50 sick in Australian Salmonella outbreak

An investigation into more than 50 cases of salmonella in Darwin and the surrounding area is currently underway, the Department of Health has confirmed.

darwin.crocSalmonella infection is often caused by ingesting food contaminated with the bacteria.

Dr Peter Markey, head of surveillance at the Centre for Disease Control, said it was too early to say where the outbreak started or how it spread.

He said the investigation was attempting to determine whether there had been a common food source at the root of the outbreak, and confirmed workers at the INPEX workers camp in Darwin’s rural area had been affected.

The Department of Health said while raw foods were a common cause of salmonella infections, environmental factors including geckos, frogs and family pets could also be a possible source.

Look at the raw egg dishes.

Was it the irrigation water? 206 sickened with Salmonella in central Italy

Monophasic variant of Salmonella enterica subspecies enterica serovar Typhimurium (monophasic S. Typhimurium), with antigenic structure 1,4,[5],12:i:-, appears to be of increasing importance in Europe.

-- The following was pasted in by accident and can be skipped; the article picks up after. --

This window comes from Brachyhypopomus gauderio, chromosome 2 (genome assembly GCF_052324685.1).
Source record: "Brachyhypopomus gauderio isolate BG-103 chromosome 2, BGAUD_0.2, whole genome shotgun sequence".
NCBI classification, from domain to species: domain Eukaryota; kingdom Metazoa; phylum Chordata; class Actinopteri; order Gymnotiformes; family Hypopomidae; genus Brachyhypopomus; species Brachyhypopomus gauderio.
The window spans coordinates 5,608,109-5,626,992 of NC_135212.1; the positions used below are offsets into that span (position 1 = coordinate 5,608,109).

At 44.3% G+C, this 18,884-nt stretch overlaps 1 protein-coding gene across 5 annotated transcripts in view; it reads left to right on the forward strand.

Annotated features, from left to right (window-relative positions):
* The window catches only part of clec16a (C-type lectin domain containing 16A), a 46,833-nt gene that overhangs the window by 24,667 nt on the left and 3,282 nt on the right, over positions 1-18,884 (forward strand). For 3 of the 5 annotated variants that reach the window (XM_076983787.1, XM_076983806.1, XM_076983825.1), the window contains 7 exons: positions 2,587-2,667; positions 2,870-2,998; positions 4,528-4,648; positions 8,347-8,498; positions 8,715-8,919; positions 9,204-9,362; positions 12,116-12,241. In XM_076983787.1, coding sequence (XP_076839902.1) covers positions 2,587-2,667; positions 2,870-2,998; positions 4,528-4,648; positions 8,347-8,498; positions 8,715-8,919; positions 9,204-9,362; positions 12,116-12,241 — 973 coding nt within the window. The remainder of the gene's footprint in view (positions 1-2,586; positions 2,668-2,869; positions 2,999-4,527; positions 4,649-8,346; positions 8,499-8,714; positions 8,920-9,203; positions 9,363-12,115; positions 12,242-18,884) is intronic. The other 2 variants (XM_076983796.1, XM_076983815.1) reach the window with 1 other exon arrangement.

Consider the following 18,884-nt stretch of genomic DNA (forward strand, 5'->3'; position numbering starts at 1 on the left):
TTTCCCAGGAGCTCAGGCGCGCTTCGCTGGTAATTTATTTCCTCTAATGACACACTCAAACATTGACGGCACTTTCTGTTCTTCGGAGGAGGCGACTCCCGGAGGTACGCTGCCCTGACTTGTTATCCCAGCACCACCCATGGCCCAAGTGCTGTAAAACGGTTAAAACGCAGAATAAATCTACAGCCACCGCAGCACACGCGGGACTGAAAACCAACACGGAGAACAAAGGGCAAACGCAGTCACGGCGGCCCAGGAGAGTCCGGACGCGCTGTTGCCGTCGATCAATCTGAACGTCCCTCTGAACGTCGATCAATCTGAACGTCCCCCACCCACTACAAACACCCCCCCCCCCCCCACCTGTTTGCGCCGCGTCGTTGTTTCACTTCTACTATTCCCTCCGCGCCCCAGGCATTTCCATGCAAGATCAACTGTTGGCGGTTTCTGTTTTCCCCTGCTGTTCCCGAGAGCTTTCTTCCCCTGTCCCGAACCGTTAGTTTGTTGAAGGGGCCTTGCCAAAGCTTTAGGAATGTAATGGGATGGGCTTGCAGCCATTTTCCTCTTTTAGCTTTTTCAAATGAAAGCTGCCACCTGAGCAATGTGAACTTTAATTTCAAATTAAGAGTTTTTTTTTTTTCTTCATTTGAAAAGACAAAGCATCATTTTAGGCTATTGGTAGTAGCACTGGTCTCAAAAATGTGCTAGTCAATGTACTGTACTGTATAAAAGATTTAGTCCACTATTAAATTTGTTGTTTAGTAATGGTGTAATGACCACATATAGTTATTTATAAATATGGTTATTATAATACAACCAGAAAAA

salm.pig.italyIn Italy, monophasic S. Typhimurium represented the third most frequent Salmonella serovar isolated from human cases between 2004 and 2008. From June 2013 to October 2014, a total of 206 human cases of salmonellosis were identified in Abruzzo region (Central Italy).

Obtained clinical isolates characterised showed S. Typhimurium 1,4,[5],12:i:- with sole resistance to nalidixic acid, which had never been observed in Italy in monophasic S. Typhimurium, neither in humans nor in animals or foods.

Epidemiological, microbiological and environmental investigations were conducted to try to identify the outbreak source. Cases were interviewed using a standardised questionnaire and microbiological tests were performed on human as well as environmental samples, including samples from fruit and vegetables, pigs, and surface water. Investigation results did not identify the final vehicle of human infection, although a link between the human cases and the contamination of irrigation water channels was suggested.

Outbreak Of Unusual Salmonella Enterica Serovar Typhimurium Monophasic Variant 1,4 [5],12:I:-, Italy, June 2013 To September 2014

Eurosurveillance, Volume 21, Issue 15, 14 April 2016

F Cito, F Baldinelli, P Calistri, E Di Giannatale, G Scavia, M Orsini, S Iannetti, L Sacchini, I Mangone, L Candeloro, A Conte, C Ippoliti, D Morelli, G Migliorati, NB Barile, C Marfoglia, S Salucci, C Cammà, M Marcacci, M Ancora, AM Dionisi, S Owczartek, I Luzzi

Food safety fail: Pork 6-2-2, use a thermometer instead

Australia Pork has apparently invested hundreds of thousands in a marketing message that is high on BS and low on credibility.

According to this advert, without taking into account variations in BBQs, cooking pork is simple (I’ve decided to start referring to Chapman as Stork, in all correspondence).

Only if a tip-sensitive digital thermometer is used.

Did you spot the cross-contamination?